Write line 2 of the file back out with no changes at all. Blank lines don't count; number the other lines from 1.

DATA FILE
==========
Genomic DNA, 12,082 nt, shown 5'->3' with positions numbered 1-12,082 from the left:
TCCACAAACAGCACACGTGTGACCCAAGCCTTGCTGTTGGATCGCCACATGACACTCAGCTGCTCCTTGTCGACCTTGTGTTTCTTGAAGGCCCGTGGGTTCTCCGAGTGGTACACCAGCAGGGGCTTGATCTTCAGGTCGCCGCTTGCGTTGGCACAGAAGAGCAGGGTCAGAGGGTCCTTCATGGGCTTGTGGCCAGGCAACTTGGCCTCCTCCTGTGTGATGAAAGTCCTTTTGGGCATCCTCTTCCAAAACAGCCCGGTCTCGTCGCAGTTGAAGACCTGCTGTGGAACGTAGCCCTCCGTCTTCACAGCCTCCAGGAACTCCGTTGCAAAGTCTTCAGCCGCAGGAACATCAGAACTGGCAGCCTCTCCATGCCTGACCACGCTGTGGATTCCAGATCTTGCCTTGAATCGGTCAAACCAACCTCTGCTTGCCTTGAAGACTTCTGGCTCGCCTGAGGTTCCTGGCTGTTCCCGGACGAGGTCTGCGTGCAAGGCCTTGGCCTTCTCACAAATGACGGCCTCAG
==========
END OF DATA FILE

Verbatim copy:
TCCACAAACAGCACACGTGTGACCCAAGCCTTGCTGTTGGATCGCCACATGACACTCAGCTGCTCCTTGTCGACCTTGTGTTTCTTGAAGGCCCGTGGGTTCTCCGAGTGGTACACCAGCAGGGGCTTGATCTTCAGGTCGCCGCTTGCGTTGGCACAGAAGAGCAGGGTCAGAGGGTCCTTCATGGGCTTGTGGCCAGGCAACTTGGCCTCCTCCTGTGTGATGAAAGTCCTTTTGGGCATCCTCTTCCAAAACAGCCCGGTCTCGTCGCAGTTGAAGACCTGCTGTGGAACGTAGCCCTCCGTCTTCACAGCCTCCAGGAACTCCGTTGCAAAGTCTTCAGCCGCAGGAACATCAGAACTGGCAGCCTCTCCATGCCTGACCACGCTGTGGATTCCAGATCTTGCCTTGAATCGGTCAAACCAACCTCTGCTTGCCTTGAAGACTTCTGGCTCGCCTGAGGTTCCTGGCTGTTCCCGGACGAGGTCTGCGTGCAAGGCCTTGGCCTTCTCACAAATGACGGCCTCAG